Digital rights and their managers

Electronic rights and copy protection systems leave many questions unanswered among users and privacy advocates

Digital rights management systems are hotly contested: The media industry, associations and some political parties are lobbying for copy protection and individual compensation of authors. But privacy advocates warn of new threats to user privacy. The German government also considers the systems not yet technically mature and insists on securing the right to private copying.

Politicians from the CDU and FDP are pushing for them (cf.CDU is going down the net path), associations like Bitkom have been calling for them for a long time: procedures for individual billing of specifically used, copyrighted works. For the copying or playing of such forms of intellectual property, as a rule, compensation is provided for the income lost by the artist, according to the law. The latter is currently hit mainly by the imposition of flat fees on copying devices. PCs and other digital data processing machines are also to be subject to such copyright levies, according to the current plans of German Justice Minister Herta Daubler-Gmelin. But the manufacturers fear that this could make the devices much more expensive. In addition, the fairness of the regulation is not good, since no differentiation is made between power users and occasional users.

Producers and large media groups also advocate individual copy protection and remuneration systems, as this would allow them to control the rights of the user much better than before. If the buyer of a book or a CD, for example, still has the right not only to make private copies, but also to pass them on to friends or to lend them out, in the digital future these possibilities will depend on the goodwill of the content industries – or on the consumer’s wallet. According to Hansjurgen Garstka, Berlin’s data protection commissioner, things are moving in the direction of users being able to decide for themselves how long they want to listen to a piece of music and how often they can copy it.

There is a threat of loss of important personal rights

The in itself fairer form of billing could therefore pay the consumer with the loss of previously existing rights. The negative balance of the systems favored by the industry and already developed in basic features, for example, for the relaunch of the music site Napster, is aggravated by potential data protection problems. Thus warned the experts of the International Working Group on Privacy in Telecommunications at their symposium "Data protection and intellectual property on the Internet" on Monday on the fringes of the International Consumer Electronics Fair (IFA) in Berlin, that the publishers or the service companies commissioned by them could also store detailed user profiles with the new copy protection procedures for billing purposes, which constitute an invitation to abuse.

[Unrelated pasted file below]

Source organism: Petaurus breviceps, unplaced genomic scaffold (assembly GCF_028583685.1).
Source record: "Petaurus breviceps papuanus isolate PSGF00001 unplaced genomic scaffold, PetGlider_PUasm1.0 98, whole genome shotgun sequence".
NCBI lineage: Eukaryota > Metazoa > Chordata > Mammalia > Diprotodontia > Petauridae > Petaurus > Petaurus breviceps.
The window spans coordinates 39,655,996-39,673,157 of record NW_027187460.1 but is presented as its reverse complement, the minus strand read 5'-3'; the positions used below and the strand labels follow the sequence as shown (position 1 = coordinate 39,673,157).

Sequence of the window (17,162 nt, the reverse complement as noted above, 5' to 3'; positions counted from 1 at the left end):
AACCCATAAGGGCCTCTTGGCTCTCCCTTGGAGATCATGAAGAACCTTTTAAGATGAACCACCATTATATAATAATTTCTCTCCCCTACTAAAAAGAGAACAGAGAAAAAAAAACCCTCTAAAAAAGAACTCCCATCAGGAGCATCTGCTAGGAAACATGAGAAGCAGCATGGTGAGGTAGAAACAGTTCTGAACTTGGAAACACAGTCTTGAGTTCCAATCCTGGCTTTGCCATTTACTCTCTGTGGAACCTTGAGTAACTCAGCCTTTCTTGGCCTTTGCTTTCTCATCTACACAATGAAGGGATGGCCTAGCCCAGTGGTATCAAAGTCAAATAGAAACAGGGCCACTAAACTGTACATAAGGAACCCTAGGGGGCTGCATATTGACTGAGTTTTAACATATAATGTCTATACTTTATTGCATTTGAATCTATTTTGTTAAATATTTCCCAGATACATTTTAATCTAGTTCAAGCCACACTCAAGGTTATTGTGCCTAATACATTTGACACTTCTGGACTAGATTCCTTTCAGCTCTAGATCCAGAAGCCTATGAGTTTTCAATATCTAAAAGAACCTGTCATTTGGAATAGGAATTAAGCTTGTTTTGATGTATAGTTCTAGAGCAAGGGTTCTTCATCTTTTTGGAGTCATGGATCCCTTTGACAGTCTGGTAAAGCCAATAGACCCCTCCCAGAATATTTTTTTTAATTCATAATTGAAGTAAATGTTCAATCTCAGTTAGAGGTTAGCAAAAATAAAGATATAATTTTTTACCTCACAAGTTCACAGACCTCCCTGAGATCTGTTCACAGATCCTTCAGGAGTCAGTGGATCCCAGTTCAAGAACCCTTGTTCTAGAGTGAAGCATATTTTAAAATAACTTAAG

Design of DRM systems is still in its infancy

The design of digital rights management (DRM) systems, which are intended to enable the locking of content and monitor usage rights, is still in its infancy. "The first solutions will still work with strong flat rates", explains Stephan Jaekel, Director Public Policy at Bertelsmann eCommerce Group (BeCG), which holds a stake in Napster and is responsible for the relaunch of the legendary music service, which has already been postponed several times.

Individualized forms of billing, in which sensitive personal data are stored without the incorporation of additional techniques for anomymization, are said to have been used in the first generation of Napster 2.0 due to the high development costs of such "Refinements" for example, are not to be expected. Instead, users could choose between different subscription models. In principle, however, it is the declared goal of the media corporations to install such procedures.

The core of DRM systems is a type of software shell that defines and attempts to enforce rules for copying, storing or playing copyrighted products on various devices. According to Jaekel, the high art now lies in the following, "to couple all this with copyright levies." A desired side effect of the DRM technology could also be, said Johann Bizer of the Institute for Public Law at the University of Frankfurt in Berlin, that the providers could improve their procedures for the protection of intellectual property "Online profiling" of their customers even better. The lawyer sees an important purpose of the rights management systems in feeding the databases of marketing departments. In the process, existing data protection regulations such as the principle of data economy or the prohibition of linking different data sets without the express consent of the consumer were frequently violated.